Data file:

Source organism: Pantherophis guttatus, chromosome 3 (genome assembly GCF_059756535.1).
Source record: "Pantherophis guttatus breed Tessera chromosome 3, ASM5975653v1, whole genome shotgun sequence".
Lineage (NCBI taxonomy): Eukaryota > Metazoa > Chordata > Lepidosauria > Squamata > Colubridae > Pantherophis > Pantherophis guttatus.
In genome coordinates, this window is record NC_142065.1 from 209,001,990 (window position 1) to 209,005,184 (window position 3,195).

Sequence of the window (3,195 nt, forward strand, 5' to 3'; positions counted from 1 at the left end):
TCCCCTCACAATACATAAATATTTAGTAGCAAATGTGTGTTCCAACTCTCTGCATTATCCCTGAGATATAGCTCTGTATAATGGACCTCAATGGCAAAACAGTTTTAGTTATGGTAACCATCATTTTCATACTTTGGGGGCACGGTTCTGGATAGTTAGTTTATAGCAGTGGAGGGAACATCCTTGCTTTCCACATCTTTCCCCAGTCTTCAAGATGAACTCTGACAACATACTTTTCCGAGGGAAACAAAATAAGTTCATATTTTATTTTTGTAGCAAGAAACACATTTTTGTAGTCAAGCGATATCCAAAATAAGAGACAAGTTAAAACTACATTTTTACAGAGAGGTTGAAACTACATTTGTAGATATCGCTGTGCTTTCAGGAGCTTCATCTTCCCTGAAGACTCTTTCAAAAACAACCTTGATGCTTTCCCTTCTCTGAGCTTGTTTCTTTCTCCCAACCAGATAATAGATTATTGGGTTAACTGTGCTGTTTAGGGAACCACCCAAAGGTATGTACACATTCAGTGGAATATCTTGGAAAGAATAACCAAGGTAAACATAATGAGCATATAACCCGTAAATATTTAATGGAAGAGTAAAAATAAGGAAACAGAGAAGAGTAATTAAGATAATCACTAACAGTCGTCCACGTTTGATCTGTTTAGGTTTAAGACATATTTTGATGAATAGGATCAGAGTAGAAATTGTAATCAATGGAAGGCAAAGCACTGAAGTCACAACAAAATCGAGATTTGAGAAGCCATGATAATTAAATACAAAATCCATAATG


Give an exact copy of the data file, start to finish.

Source organism: Pantherophis guttatus, chromosome 3 (genome assembly GCF_059756535.1).
Source record: "Pantherophis guttatus breed Tessera chromosome 3, ASM5975653v1, whole genome shotgun sequence".
Lineage (NCBI taxonomy): Eukaryota > Metazoa > Chordata > Lepidosauria > Squamata > Colubridae > Pantherophis > Pantherophis guttatus.
In genome coordinates, this window is record NC_142065.1 from 209,001,990 (window position 1) to 209,005,184 (window position 3,195).

Sequence of the window (3,195 nt, forward strand, 5' to 3'; positions counted from 1 at the left end):
TCCCCTCACAATACATAAATATTTAGTAGCAAATGTGTGTTCCAACTCTCTGCATTATCCCTGAGATATAGCTCTGTATAATGGACCTCAATGGCAAAACAGTTTTAGTTATGGTAACCATCATTTTCATACTTTGGGGGCACGGTTCTGGATAGTTAGTTTATAGCAGTGGAGGGAACATCCTTGCTTTCCACATCTTTCCCCAGTCTTCAAGATGAACTCTGACAACATACTTTTCCGAGGGAAACAAAATAAGTTCATATTTTATTTTTGTAGCAAGAAACACATTTTTGTAGTCAAGCGATATCCAAAATAAGAGACAAGTTAAAACTACATTTTTACAGAGAGGTTGAAACTACATTTGTAGATATCGCTGTGCTTTCAGGAGCTTCATCTTCCCTGAAGACTCTTTCAAAAACAACCTTGATGCTTTCCCTTCTCTGAGCTTGTTTCTTTCTCCCAACCAGATAATAGATTATTGGGTTAACTGTGCTGTTTAGGGAACCACCCAAAGGTATGTACACATTCAGTGGAATATCTTGGAAAGAATAACCAAGGTAAACATAATGAGCATATAACCCGTAAATATTTAATGGAAGAGTAAAAATAAGGAAACAGAGAAGAGTAATTAAGATAATCACTAACAGTCGTCCACGTTTGATCTGTTTAGGTTTAAGACATATTTTGATGAATAGGATCAGAGTAGAAATTGTAATCAATGGAAGGCAAAGCACTGAAGTCACAACAAAATCGAGATTTGAGAAGCCATGATAATTAAATACAAAATCCATAATG